Making It Through Menopause

  • Woman in pool
    Getting Used to the New
    Remember the day you got your first period? It was closely followed by the realization that you'd be dealing with about 40 years of possible cramps, bloating, and chocolate cravings every month. It took some adjusting. But eventually getting your period became a part of your life's routine. The same can be said of menopause. The time when your period stops for good requires an adjustment of your psyche and your body. But it's also a time you can be ready for if you know a bit more about what to expect. If you can make it through puberty, you can make it through menopause!

  • Mature Woman Experiencing Hot Flush From Menopause
    Hot Stuff
    "Is it hot in here?" That's something you may find yourself asking often throughout menopause. Hot flashes are a common occurrence for many women.  You'll recognize these sensations as a sudden feeling of heat through your body; your neck and face also may become flushed. Some women will even get red blotches on their chest, back, and arms. Hot flashes can range from 30 seconds to 10 minutes and may even wake you from your sleep.

  • Patient and doctor
    How You Can Cope
    Since hot flashes may be related to changing estrogen levels, you may want to talk with your doctor about whether hormone replacement therapy is an option for you. Some women even find that the active ingredients in certain antidepressants ease their symptoms. While experiencing menopausal symptoms, dress in layers you can take off if you get warm, avoid hot places when you can, pass up spicy foods, and have a cold drink of water when a hot flash comes on.

  • Know Your Depression Risk
    Know Your Depression Risk
    Did you know midlife is often considered a time when women are at greater risk for depression? Some women report mood swings, irritability, and anxiety in the years leading up to menopause. It's not entirely clear why this is, but it could be related to hormone changes or menopausal symptoms like hot flashes and trouble sleeping.

  • Senior woman sleeping
    Make Time for You
    If you find that your mood is affecting your quality of life, make sure you are taking care of yourself by getting enough sleep and engaging in physical activity for 30 minutes on most days of the week. You may also find talking with friends who are going through menopause or finding a support group helpful. As with hot flashes, you can talk with your doctor about hormone replacements or antidepressants, which might reduce symptoms that cause moodiness.

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    Experiencing Less Drive?
    Menopause also may affect your sex drive. You may find yourself less interested. Furthermore, changing estrogen levels can cause your vaginal area to become thinner and drier, making sex uncomfortable. 

  • Mature couple laying in bed after
    The Good News
    The good news is there are some things you can do to get your sexual desire back, including talking more with your partner, finding a more pleasing and relaxing time for sex, or even seeking counseling. You may also look into using a water-based vaginal lubricant or a vaginal estrogen cream to help ease discomfort. And remember, you may feel freer after menopause, since you can no longer become pregnant after one full year without your period. 

  • Healthy senior woman
    The Risk for Heart Disease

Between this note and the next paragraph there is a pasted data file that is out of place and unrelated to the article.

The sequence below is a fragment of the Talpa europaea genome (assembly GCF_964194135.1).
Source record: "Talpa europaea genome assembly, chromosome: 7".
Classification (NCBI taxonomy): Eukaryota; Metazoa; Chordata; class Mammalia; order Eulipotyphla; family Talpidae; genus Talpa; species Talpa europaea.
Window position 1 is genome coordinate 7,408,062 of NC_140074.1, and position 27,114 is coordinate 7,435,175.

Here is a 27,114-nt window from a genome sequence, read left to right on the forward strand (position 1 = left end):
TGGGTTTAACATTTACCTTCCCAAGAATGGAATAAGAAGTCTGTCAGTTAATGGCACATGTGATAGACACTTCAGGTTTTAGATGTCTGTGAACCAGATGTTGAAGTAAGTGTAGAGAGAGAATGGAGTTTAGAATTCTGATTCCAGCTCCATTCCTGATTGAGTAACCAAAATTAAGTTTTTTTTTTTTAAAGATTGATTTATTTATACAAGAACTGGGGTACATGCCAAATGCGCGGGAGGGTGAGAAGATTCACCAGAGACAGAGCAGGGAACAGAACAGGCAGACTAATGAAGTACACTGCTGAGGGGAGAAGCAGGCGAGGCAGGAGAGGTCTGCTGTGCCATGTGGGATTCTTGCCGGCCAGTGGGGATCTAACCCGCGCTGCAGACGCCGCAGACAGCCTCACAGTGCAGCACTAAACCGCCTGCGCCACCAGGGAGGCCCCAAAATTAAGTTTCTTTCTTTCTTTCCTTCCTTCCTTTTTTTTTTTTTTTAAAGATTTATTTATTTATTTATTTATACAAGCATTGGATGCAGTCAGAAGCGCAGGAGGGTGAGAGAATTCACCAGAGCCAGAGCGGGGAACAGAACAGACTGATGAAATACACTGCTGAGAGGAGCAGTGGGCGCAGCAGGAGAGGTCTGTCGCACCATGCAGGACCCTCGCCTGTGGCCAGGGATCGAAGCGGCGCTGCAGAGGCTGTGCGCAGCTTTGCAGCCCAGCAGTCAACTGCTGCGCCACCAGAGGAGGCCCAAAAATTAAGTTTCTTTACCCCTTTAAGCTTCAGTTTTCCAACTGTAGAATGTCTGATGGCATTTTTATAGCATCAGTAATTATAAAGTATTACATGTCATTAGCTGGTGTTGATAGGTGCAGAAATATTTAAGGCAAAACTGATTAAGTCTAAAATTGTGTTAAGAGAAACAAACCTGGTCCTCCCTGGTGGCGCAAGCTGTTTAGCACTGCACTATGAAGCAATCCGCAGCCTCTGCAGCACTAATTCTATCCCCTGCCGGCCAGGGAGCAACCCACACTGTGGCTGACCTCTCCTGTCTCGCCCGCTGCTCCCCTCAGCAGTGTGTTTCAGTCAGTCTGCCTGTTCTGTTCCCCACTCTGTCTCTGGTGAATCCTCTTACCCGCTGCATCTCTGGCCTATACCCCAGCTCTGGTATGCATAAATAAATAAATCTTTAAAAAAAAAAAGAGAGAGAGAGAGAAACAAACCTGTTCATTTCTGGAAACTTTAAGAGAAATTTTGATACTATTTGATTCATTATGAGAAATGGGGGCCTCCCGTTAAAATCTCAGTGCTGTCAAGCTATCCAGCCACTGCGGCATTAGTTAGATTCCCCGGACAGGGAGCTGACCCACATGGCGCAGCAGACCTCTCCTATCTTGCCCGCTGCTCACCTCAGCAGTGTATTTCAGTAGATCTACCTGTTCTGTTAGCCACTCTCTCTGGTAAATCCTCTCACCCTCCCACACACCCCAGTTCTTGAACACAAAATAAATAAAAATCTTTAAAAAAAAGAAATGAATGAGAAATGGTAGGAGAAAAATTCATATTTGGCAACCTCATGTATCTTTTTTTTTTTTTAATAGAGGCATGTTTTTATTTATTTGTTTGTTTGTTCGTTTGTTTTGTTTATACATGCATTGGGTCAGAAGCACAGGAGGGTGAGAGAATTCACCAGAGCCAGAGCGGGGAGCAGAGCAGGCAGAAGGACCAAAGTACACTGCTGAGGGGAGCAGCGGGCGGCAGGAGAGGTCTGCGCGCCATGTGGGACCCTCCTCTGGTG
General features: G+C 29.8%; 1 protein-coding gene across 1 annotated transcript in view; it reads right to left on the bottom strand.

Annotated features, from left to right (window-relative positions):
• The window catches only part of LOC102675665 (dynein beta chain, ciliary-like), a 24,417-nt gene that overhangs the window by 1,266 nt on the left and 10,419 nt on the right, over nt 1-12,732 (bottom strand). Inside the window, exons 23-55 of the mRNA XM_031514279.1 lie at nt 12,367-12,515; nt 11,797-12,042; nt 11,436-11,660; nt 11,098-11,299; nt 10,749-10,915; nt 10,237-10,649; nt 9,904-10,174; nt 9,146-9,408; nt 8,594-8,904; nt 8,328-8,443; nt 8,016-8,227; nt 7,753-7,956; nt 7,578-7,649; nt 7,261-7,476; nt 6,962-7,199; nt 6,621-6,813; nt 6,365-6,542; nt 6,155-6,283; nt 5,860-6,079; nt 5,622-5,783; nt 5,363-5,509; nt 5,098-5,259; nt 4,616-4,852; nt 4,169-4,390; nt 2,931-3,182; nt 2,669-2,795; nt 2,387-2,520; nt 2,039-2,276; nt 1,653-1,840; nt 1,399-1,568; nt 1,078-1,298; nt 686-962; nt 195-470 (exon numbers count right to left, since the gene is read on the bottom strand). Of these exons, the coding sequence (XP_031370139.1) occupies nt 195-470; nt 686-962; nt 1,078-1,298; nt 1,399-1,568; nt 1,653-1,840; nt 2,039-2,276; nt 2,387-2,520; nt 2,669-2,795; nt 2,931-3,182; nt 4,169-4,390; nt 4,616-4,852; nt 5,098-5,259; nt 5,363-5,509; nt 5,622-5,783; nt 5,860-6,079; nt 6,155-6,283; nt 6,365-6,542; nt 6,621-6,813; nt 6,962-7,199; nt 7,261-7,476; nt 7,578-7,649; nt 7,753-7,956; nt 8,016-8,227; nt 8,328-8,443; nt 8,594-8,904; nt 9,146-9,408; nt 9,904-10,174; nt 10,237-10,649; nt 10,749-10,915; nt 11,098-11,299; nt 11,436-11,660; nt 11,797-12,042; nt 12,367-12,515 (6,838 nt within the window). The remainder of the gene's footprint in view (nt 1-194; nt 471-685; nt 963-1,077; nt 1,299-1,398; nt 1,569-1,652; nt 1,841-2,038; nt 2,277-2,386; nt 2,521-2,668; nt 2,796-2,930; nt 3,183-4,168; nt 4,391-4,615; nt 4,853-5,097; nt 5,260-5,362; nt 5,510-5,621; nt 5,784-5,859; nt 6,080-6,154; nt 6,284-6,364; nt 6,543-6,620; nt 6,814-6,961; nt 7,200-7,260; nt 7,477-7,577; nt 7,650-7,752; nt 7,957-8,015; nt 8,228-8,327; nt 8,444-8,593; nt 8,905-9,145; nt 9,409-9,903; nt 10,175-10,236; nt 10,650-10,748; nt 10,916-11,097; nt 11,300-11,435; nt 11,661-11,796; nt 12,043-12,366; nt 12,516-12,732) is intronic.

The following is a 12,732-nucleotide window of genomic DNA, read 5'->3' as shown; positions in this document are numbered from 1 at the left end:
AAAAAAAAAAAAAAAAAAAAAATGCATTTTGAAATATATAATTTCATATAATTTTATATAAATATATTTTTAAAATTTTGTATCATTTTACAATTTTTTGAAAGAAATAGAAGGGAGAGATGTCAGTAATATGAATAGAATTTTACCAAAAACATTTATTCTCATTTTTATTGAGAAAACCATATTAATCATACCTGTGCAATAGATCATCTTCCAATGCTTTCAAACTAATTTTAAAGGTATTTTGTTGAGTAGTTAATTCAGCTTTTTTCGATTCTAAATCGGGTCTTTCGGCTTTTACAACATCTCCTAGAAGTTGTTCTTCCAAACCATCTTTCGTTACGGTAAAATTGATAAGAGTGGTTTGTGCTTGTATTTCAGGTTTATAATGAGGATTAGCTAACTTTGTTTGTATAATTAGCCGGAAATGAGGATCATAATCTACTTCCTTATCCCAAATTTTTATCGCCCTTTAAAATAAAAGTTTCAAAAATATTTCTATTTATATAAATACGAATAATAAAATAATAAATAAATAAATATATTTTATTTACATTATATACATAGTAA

One of the unfortunate parts of menopause is that you are at an increased risk for heart disease. It may be due changing estrogen levels, but it's also simply a fact of aging. You also may gain weight or have higher blood pressure as you age—either of which ups your heart disease risk.

  • doctor-reviewing-xray-in-hospital
    The Risk for Osteoporosis
    Osteoporosis is another common health problem that can start to develop at menopause. Estrogen helps protect you from bone loss, which means when your estrogen levels lessen with menopause, you are more susceptible to weaker bones that break more easily.

  • Balanced breakfast
    How to Fight Back
    Now for the positive news: There are steps you can take today to help fend off heart disease and osteoporosis. Start eating that healthy low-fat, high-fiber diet you always hear about, and do weight-bearing exercises like walking or jogging at least three days a week. And make sure you are getting enough calcium and vitamin D in your diet—whether through foods or supplements—to give your bones the boost they may need. If you smoke, stop—it's never too late to reap the benefits of kicking the habit.

  • senior couple embracing and smiling
    Ease the Transition
    Menopause isn't referred to as the change of life for no reason. Your body is entering a new phase, and you will feel it both physically and emotionally. But remember—it's a normal part of life. Making smart lifestyle choices and working with your doctor can help ease the transition into this new phase of life.

Making It Through Menopause

About The Author

  1. Menopause and Mental Health. Office on Women’s Health, U.S. Department of Health and Human Services.
  2. Menopause. Hormone Health Network.
  3. Menopause. National Institutes of Health. National Institute on Aging.
  4. Menopause. MedlinePlus, U.S. National Library of Medicine.
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Medical Reviewer: William C. Lloyd III, MD, FACS
Last Review Date: 2019 Jul 9
THIS TOOL DOES NOT PROVIDE MEDICAL ADVICE. It is intended for informational purposes only. It is not a substitute for professional medical advice, diagnosis or treatment. Never ignore professional medical advice in seeking treatment because of something you have read on the site. If you think you may have a medical emergency, immediately call your doctor or dial 911.